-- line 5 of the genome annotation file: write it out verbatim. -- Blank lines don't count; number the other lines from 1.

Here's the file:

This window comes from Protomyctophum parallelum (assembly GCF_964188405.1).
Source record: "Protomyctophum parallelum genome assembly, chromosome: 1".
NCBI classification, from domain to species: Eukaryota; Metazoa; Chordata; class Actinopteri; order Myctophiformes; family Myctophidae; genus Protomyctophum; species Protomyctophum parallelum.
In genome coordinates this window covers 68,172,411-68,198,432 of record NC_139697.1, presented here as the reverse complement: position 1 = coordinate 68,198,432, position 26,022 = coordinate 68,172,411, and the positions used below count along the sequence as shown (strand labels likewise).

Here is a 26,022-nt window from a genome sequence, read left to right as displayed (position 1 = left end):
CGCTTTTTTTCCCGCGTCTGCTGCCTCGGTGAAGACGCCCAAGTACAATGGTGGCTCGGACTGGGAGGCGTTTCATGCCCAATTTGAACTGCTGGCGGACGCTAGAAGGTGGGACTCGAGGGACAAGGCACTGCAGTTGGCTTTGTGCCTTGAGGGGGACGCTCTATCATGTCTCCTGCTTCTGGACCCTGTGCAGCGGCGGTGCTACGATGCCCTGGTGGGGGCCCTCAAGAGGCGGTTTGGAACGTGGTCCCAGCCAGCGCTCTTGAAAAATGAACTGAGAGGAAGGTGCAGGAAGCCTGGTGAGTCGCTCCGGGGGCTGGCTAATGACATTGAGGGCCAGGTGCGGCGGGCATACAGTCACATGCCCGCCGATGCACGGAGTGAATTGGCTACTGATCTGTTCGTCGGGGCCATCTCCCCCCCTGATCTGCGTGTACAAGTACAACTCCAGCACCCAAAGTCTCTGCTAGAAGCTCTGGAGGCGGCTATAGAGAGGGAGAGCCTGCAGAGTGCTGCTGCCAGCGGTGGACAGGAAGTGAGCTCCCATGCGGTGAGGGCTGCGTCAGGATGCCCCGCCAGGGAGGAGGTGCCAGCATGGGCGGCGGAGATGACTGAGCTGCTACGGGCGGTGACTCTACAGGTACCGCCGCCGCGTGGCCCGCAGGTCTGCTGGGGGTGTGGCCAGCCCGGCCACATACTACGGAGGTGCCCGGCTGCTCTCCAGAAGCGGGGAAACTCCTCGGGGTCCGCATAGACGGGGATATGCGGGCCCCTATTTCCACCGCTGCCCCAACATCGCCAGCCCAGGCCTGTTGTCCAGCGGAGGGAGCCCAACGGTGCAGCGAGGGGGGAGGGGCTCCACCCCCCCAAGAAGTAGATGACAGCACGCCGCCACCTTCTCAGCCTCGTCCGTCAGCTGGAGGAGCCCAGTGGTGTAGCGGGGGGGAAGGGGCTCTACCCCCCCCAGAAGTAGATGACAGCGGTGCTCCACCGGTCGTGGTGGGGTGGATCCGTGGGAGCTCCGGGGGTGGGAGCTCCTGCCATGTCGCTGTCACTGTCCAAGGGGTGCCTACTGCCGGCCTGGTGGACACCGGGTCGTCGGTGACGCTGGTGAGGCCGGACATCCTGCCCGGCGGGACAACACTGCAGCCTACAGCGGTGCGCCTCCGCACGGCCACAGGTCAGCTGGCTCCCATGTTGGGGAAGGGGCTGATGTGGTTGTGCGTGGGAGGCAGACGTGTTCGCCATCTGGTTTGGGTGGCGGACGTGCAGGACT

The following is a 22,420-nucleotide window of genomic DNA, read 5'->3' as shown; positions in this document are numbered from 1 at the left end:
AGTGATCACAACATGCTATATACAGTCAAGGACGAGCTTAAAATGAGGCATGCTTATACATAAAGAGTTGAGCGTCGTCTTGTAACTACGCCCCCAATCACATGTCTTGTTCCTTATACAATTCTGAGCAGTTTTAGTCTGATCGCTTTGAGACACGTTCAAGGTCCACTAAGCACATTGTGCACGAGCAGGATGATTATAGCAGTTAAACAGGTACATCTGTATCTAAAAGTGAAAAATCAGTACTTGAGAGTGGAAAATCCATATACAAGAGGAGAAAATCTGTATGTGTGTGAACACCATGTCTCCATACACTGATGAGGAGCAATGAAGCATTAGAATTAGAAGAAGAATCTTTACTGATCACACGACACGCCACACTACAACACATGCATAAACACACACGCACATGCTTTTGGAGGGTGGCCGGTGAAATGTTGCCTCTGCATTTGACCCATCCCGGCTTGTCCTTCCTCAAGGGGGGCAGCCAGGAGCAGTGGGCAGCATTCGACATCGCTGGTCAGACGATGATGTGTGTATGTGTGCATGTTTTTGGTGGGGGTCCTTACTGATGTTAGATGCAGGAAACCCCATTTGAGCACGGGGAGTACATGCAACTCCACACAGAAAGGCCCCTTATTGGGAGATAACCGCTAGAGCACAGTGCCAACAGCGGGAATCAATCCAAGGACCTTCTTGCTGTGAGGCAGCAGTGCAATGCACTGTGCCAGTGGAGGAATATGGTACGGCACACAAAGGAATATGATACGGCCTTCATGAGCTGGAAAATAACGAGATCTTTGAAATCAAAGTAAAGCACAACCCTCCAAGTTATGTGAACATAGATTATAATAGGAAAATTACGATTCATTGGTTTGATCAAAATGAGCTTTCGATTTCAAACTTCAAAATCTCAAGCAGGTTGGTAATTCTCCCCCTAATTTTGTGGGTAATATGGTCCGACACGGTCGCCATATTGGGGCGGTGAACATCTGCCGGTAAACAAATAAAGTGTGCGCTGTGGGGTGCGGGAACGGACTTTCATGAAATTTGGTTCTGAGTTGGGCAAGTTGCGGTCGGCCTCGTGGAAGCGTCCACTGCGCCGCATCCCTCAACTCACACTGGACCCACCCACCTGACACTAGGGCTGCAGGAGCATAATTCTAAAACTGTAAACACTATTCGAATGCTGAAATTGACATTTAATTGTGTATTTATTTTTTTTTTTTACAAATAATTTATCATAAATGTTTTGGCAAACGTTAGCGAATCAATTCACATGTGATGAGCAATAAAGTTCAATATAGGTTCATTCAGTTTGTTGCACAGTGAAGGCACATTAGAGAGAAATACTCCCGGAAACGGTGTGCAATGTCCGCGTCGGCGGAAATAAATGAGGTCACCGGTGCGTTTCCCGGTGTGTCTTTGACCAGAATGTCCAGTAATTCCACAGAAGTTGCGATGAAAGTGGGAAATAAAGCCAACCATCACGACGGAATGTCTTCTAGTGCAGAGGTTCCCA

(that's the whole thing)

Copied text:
Here is a 26,022-nt window from a genome sequence, read left to right as displayed (position 1 = left end):